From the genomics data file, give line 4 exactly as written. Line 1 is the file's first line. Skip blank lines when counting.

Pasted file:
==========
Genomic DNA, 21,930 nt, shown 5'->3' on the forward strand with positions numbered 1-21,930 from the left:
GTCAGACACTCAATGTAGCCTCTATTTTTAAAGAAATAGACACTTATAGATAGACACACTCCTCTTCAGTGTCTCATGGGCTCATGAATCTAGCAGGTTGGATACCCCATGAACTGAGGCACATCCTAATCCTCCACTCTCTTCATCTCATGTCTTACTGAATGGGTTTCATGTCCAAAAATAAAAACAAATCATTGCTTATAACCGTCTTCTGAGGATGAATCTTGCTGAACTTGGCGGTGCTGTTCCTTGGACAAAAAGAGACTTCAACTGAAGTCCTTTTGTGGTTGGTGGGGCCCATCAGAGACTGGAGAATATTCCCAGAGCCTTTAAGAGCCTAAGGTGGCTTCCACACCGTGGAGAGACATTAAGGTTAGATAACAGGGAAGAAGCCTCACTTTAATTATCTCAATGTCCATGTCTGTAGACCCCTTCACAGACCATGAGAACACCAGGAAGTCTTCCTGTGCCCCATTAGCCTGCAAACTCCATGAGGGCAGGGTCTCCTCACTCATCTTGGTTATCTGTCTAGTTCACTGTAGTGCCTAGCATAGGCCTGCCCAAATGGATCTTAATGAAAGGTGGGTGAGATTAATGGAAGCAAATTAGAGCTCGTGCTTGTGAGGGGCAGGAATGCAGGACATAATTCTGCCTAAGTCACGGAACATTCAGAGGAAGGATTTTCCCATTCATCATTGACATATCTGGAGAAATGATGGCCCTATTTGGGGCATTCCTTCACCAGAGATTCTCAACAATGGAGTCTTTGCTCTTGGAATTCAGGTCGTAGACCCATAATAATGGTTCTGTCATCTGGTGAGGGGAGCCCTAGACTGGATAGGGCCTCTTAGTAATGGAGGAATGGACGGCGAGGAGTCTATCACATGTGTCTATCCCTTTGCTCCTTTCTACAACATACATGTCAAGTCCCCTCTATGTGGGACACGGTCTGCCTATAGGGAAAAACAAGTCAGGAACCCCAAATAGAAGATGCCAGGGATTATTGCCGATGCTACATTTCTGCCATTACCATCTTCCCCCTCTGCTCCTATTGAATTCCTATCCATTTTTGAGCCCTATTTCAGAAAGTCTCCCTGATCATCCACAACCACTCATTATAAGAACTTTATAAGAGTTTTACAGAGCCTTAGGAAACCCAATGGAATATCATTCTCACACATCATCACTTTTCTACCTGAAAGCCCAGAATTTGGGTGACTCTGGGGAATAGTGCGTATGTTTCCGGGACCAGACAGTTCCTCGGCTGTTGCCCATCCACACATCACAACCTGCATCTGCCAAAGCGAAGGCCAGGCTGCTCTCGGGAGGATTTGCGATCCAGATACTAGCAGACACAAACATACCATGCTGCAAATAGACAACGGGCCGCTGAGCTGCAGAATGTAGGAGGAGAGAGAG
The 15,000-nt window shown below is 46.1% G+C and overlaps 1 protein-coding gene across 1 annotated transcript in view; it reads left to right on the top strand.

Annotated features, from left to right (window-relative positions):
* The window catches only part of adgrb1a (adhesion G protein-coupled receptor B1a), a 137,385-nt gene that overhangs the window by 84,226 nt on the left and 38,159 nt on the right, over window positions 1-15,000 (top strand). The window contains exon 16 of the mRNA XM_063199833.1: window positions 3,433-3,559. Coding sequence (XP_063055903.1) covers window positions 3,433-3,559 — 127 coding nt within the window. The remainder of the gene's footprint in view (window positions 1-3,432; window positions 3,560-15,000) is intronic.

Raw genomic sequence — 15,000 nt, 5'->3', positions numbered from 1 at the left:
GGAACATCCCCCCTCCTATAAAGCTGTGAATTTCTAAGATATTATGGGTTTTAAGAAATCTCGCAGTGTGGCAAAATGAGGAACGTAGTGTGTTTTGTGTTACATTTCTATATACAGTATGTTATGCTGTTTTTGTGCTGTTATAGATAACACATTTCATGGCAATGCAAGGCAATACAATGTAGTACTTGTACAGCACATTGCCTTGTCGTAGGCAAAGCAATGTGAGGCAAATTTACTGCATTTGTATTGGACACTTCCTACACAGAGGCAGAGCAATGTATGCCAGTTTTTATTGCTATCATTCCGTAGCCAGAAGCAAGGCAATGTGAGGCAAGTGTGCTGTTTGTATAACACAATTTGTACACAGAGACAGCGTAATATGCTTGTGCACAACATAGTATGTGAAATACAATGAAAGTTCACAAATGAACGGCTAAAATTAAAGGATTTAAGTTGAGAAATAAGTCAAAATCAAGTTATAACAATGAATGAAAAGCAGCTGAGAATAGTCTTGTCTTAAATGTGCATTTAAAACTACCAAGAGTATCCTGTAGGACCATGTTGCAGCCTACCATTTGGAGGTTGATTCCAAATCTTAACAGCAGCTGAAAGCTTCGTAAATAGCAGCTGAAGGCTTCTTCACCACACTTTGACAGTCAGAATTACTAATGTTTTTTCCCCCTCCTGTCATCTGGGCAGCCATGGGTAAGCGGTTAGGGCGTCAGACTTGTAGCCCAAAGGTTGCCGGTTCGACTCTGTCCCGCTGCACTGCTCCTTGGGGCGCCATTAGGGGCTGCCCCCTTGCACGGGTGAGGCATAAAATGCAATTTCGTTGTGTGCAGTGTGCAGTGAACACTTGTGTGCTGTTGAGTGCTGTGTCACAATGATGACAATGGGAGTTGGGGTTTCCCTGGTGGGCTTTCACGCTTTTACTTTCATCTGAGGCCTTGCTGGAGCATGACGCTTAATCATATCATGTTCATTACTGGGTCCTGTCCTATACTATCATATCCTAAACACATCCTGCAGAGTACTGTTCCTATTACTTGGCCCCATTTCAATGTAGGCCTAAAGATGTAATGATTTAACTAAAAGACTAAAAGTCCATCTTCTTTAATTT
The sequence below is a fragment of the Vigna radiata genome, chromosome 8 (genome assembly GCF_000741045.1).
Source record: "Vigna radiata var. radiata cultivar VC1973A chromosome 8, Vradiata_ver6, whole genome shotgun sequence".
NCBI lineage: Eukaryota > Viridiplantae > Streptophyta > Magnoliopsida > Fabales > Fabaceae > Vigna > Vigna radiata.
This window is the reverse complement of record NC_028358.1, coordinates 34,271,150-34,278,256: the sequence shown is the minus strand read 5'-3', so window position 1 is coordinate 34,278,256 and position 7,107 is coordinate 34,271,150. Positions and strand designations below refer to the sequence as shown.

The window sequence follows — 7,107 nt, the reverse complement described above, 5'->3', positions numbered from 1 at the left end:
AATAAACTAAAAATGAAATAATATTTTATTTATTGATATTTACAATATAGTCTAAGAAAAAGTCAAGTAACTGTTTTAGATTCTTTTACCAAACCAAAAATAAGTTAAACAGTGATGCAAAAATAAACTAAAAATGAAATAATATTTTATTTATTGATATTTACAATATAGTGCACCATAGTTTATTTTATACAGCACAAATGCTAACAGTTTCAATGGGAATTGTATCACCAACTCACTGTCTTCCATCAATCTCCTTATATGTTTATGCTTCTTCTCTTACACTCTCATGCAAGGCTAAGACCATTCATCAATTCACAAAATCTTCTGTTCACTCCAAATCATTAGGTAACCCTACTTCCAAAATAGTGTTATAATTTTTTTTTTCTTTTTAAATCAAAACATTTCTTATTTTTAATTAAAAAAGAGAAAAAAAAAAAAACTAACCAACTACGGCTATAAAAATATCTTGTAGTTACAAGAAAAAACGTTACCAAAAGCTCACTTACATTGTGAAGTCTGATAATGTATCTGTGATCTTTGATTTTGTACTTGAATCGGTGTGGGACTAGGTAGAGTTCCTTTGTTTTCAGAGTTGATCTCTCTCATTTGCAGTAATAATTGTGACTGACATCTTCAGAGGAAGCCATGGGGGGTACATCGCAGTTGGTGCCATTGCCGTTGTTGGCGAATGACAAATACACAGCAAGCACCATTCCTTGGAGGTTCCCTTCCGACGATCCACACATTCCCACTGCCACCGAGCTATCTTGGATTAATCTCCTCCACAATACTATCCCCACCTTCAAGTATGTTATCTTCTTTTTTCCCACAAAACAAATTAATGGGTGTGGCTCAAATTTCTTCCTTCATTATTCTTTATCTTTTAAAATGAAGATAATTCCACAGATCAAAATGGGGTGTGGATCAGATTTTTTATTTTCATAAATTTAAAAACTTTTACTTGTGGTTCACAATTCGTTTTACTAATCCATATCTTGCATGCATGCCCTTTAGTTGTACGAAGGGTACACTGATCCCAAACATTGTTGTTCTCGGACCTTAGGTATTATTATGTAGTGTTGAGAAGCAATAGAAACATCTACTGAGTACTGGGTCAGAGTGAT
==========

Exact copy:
Annotated features, from left to right (window-relative positions):